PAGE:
FS Management Planning

    Current FS management has resulted from the historical development in excreta handling (which,often, is linked to agricultural practices), general socio-economic developments and purposeful

    planning efforts, which indirectly or directly affect the choice of sanitation systems. Improving onand finding appropriate strategies and solutions in FS management must, thus, be dealt with inconjunction with both unplanned and planned urban and peri-urban development, institutionalsettings, jurisdictional conditions, and expected future sanitation infrastructure and service


    In short, an FS management concept should be based on the assessment of:

    Existing sanitary infrastructure and trends Current FS management practices and their shortcomings Stakeholders customs, needs and perceptions regarding FS management and use Environmental sanitation strategy Prevailing socio-economic, institutional, legal and technical conditions, and The general urban development concept

    (Klingel [2 ]; Klingel et al. [3 ]). Based on an FS management concept, FS treatment objectives maythen be formulated and, consequently, feasible treatment options be evaluated.

    In most places, a large array of technical, economic and institutional/organizational measures arerequired to improve the FS management situation. Given the difficulties in collecting FS and inhauling it across cities to designated disposal and treatment sites, decentralizing FS management isall-important. The devising of modest-scale satellite treatment plants (Fig.1) and of neighbourhood or condominial septic tanks (Fig.2) may contribute significantly to reducingindiscriminate dumping of FS and, hence, to reducing health and pollution risks. However, everycity has to be taken at its own merits, given the great variability of spatial settings, sanitationinfrastructure and planning mechanisms.

  • 8/6/2019 Constructed Wetlands for Septage Treatment


    Making sure that collected FS will actually be hauled to the designated treatment sites is one of thegreatest managerial and institutional challenges. It is now a widely accepted paradigm thatsustainable environmental sanitation may be achieved or enhanced only by applying appropriateincentive and sanctioning structures. Where fees are payable by private entrepreneurs for discharging FS to designated treatment or disposal sites, municipalities must devise an effectivesanctioning system in case FS is discharged at non-designated points, e.g., by not renewing servicecontracts with violators. Alternatively, such fee structures and cost recovery/financial proceduresshould be developed, by which entrepreneurs will receive reimbursement for FS delivered to thelegally designated treatment or disposal site. Jeuland (2002) [4 ] has proposed such alternative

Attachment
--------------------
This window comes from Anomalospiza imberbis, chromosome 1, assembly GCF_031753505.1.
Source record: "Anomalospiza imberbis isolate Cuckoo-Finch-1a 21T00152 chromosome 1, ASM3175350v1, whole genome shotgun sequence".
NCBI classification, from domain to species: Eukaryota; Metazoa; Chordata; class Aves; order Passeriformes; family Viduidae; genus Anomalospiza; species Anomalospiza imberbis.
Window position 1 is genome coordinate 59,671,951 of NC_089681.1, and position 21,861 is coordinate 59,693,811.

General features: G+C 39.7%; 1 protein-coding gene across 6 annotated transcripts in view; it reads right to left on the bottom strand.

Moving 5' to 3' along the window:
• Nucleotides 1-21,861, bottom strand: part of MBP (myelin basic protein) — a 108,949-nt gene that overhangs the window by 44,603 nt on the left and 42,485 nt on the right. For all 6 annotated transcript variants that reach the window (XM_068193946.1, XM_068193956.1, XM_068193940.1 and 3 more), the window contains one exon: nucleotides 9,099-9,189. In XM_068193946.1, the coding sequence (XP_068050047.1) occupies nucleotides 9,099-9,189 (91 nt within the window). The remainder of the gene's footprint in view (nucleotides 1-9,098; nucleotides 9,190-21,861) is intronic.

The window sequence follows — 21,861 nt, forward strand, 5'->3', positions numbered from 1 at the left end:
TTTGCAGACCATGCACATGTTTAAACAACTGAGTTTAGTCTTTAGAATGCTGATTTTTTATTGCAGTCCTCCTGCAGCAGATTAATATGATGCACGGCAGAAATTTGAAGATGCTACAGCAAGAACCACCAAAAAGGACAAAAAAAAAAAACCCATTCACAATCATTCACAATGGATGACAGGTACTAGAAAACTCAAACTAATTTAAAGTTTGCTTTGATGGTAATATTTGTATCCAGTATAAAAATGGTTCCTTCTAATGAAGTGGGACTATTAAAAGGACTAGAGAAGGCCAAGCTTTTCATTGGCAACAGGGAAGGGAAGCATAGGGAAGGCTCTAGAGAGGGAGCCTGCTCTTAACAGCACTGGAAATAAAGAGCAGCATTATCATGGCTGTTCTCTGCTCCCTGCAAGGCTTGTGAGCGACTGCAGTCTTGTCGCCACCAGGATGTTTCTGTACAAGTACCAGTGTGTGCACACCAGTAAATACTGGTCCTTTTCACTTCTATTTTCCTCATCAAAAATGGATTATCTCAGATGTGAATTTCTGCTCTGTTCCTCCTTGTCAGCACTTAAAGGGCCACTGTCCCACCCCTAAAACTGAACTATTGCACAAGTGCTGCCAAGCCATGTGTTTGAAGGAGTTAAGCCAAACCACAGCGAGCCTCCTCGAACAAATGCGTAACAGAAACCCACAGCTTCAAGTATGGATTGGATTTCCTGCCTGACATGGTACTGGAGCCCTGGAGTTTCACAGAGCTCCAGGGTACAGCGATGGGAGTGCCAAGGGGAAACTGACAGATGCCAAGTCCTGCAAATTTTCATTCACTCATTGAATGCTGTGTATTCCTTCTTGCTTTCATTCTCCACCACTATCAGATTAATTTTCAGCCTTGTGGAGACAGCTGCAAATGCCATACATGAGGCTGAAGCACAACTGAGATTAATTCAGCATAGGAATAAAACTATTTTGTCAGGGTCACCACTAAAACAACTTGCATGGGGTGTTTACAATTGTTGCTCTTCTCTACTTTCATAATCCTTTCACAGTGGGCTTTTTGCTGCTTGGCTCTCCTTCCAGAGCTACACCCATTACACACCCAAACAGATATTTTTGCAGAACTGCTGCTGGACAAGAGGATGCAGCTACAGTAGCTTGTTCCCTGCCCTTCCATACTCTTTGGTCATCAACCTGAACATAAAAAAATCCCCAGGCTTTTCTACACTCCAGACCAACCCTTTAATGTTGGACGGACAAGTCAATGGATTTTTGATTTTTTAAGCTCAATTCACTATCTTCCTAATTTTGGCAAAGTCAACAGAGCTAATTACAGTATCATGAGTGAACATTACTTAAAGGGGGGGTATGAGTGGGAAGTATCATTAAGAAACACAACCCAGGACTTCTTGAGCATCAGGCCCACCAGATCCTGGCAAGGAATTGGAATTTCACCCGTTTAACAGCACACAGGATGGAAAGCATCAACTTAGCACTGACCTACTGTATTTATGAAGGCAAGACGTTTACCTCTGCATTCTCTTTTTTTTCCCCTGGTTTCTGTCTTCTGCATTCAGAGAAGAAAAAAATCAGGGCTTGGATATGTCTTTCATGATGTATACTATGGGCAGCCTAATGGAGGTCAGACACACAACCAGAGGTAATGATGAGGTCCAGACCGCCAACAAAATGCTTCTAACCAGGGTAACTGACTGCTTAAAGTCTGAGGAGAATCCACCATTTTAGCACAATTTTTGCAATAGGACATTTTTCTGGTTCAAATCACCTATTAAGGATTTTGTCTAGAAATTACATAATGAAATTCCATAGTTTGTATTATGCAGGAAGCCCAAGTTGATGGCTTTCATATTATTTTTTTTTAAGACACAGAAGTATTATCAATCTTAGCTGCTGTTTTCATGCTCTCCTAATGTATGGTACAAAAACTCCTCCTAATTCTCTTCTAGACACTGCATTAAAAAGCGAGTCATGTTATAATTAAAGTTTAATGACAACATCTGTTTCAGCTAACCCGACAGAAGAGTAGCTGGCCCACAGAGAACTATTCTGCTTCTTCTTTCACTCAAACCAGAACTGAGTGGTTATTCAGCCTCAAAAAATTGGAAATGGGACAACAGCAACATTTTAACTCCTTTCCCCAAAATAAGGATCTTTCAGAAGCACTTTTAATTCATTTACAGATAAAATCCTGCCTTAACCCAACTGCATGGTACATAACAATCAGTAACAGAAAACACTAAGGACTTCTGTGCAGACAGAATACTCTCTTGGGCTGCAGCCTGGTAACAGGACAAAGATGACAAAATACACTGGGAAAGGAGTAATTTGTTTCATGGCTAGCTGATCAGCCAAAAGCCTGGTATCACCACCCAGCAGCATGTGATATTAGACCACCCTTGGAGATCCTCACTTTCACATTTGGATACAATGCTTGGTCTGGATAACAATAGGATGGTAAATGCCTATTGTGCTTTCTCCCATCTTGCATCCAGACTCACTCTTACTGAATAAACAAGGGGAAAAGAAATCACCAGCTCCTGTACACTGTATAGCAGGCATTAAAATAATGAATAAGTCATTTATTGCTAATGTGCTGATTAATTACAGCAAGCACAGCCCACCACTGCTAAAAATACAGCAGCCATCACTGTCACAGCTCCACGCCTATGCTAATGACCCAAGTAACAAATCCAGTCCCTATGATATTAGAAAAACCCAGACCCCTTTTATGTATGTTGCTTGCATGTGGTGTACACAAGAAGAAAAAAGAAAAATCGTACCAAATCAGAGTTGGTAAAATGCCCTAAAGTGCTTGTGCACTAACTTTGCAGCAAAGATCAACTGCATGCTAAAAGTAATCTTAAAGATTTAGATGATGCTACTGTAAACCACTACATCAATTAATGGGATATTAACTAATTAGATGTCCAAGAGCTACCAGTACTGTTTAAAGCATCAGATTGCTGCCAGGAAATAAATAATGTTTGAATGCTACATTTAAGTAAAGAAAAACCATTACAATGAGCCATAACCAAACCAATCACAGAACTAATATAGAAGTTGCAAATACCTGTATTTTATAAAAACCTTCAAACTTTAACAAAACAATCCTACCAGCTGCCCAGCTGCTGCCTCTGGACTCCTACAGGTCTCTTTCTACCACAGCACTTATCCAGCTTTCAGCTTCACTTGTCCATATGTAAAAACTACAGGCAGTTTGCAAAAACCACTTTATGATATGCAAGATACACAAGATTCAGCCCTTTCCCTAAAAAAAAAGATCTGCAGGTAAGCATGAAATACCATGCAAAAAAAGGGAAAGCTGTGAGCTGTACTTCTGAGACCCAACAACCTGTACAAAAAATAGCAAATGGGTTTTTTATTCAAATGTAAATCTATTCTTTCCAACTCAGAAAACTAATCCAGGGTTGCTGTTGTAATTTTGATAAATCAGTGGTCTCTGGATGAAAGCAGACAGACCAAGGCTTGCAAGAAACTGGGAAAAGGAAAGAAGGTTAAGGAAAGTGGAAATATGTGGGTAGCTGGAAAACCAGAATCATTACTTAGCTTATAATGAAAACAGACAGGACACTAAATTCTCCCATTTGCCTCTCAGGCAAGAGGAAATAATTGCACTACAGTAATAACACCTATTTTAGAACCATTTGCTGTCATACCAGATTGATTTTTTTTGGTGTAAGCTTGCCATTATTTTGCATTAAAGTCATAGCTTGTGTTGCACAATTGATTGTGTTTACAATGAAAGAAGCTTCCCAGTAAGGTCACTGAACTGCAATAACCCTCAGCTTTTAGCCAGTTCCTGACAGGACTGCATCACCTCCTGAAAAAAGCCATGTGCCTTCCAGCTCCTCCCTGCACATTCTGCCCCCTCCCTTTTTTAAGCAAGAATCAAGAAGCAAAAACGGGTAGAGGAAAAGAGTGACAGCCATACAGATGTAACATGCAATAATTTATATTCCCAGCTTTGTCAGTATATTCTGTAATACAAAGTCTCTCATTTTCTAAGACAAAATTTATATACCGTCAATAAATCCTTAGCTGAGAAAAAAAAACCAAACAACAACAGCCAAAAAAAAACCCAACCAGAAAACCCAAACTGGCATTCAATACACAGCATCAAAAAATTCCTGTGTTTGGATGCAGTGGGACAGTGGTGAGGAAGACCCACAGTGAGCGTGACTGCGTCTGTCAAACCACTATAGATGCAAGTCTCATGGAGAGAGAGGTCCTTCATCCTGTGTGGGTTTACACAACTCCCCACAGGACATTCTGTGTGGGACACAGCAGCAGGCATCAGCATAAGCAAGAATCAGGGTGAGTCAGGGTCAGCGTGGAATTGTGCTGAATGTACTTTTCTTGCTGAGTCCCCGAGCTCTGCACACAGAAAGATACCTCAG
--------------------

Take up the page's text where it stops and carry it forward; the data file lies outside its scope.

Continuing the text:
procedures to secure sustainability of FS management and treatment in the planned manner for thecity of Bamako, Mali.


    Per-capita quantities

    Table 2 contains the daily per capita volumes and loads of organic matter, solids and nutrients in faecal sludges collected from septic tanks and pit latrines, as well as from low or zero-flush,unsewered public toilets. Values for fresh excreta are given for comparative purposes. The figuresare overall averages and may be used for planning and preliminary design. Actual quantities may,however, vary from place to place.

    Table 2 Daily per capita volumes; BOD, TS, and TKN quantities of different types of faecal sludges(Heinss et al. 1998) [5 ]

    Where nematode infections are not endemic and, hence, eggs may be found at insignificantconcentrations only in excreta and FS, bacterial pathogens (e.g. Salmonellae spp. ) or

    bacteriophages might be used as indicators-of-choice.

    Communal instead of individual septic tanks

    Allows to cater for better access to septic tanksand, hence, for more effective FS management

    Fig. 2 The use of communal septic tanks astrategic tool to facilitate effective FS collection

    What scale for FS treatment:

    centralized or semi-centralized ?


    minimize overall cost for collection, haulage and treatmentwhile guaranteeing safety in FS handling, use or disposal


    Fig. 1 Satellite FS treatment a strategic tool tominimize cost, indiscriminate dumping, healthrisks and water pollution

    Parameter Septage 1 Public toilet sludge 1 Pit latrine sludge 2 Fresh excreta

    BOD g/capday 1 16 8 45

    TS g/capday 14 100 90 110

    TKN g/capday 0.8 8 5 10

    Volume l/capday 1 2(incl. water for toilet cleansing)

    0.15 - 0-20 1.5(faeces and urine)

    1 Estimates are based on a faecal sludge collection survey conducted in Accra, Ghana.

    2 Figures have been estimated on an assu